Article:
By Diana Mandia
(Reuters) -Atos said on Tuesday it was considering further asset sales to address its capital raising plan and debt maturing in 2025, and was in talks to modify the terms of a deal to sell its Tech Foundations business to Czech billionaire Daniel Kretinsky.
The IT service provider said it was considering accessing capital markets and the sale of additional assets to tackle the capital raising plan, a 1.5 billion euro term loan maturing in January 2025, and 750 million euros in bonds maturing May 2025.
It is also in advanced negotiations with Kretinsky’s EP Equity Investment (EPEI) vehicle to “modify and simplify” some terms of its proposed 2 billion euro ($2.11 billion) sale of Tech Foundations, the group said.
Shares in Atos, which has seen its market value slump in recent years and has undergone numerous governance changes, were down more than 6% by 1310 GMT.
AlphaValue analyst Helene Coumes attributed the drop to “the endless uncertainty on the deal on Tech Foundations, the financing issues and how the change of some terms of the agreement will be favourable for the minority shareholders”.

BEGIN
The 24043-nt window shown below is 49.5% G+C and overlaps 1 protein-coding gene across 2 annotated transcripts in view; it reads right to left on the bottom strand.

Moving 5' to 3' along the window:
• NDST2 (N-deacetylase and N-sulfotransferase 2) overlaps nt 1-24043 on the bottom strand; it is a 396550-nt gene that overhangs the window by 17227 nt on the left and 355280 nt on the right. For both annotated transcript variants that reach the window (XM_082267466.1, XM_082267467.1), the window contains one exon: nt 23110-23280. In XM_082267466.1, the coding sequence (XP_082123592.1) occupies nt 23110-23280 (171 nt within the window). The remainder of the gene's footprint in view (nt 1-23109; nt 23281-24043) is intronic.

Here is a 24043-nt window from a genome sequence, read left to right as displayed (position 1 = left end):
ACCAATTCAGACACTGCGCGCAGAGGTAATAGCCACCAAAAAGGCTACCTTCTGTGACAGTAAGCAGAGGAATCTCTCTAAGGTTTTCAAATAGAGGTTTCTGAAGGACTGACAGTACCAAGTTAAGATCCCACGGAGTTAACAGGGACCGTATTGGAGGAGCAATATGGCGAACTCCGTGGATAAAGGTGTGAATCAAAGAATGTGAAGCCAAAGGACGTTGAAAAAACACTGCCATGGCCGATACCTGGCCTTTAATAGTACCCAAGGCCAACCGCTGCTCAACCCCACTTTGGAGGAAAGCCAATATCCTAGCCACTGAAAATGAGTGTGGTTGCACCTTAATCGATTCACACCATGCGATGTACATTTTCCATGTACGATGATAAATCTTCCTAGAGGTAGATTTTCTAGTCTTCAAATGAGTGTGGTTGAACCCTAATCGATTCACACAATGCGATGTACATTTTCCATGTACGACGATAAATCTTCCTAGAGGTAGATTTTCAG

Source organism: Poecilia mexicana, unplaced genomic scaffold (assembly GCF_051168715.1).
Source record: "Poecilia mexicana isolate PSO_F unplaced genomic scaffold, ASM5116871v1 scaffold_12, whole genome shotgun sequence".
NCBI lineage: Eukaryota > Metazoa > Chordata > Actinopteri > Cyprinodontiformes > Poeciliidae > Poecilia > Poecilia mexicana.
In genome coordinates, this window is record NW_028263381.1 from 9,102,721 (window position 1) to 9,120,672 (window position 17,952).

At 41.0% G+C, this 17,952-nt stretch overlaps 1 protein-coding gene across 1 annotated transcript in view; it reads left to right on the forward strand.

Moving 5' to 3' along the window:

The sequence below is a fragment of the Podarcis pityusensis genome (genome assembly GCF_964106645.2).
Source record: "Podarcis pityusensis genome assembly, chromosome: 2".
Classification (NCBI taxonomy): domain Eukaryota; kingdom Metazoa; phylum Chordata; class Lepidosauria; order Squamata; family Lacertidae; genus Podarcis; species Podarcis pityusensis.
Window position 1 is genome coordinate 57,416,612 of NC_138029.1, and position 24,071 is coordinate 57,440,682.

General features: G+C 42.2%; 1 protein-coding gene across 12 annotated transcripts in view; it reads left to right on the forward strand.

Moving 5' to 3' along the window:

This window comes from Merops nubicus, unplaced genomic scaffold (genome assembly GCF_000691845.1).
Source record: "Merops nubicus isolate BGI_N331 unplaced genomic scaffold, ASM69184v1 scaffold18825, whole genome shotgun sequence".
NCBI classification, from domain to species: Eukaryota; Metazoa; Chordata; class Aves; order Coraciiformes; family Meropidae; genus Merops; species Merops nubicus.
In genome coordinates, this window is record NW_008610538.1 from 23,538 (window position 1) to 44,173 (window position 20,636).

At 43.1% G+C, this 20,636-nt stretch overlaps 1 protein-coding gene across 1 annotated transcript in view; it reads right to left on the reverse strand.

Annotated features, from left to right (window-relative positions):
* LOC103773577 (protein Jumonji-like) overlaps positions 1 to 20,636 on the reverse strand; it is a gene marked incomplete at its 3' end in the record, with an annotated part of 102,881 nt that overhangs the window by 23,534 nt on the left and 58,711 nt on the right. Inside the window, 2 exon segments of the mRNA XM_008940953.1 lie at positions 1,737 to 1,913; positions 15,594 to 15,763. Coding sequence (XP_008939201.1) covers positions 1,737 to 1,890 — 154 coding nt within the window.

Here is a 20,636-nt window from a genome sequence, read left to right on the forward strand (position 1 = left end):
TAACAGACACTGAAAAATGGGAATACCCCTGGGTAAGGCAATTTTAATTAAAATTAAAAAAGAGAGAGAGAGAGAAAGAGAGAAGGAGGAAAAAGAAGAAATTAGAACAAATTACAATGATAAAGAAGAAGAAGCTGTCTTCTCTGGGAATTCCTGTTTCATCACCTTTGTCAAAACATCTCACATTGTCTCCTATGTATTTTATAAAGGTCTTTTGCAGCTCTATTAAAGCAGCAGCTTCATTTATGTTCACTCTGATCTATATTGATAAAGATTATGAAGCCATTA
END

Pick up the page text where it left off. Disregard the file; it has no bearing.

The Tech Foundations deal would also see Kretinsky take a 7.5% stake in the group’s cybersecurity unit Eviden, which is what would be left of Atos.
Earlier this month, digital consultancy firm Onepoint’s chief executive David Layani called for a review of Atos’ planned deal with Kretinsky, according to the Financial Times.
Onepoint, which holds almost 10% of Atos’ capital and voting rights, did not immediately respond to a request for comment.
A spokesperson for Atos said they had no comment beyond the press release issued this morning.
S&P Global Ratings on Monday downgraded Atos’ rating to ‘BB-‘ from ‘BB’ on increasing liquidity risk, adding that the rating remained on credit watch negative.
Contacted by Reuters, S&P reiterated the credit watch negative placement reflected the fact that it could lower its rating by multiple notches, if Atos fails to put in place a refinancing plan for the 2025 debt early next year.
According to the group, the impact of the rating downgrade on interest expense would be negligible.
(Reporting Diana Mandiá, Editing by Kirsten Donovan, Jan Harvey, Robert Birsel, Alexandra Hudson)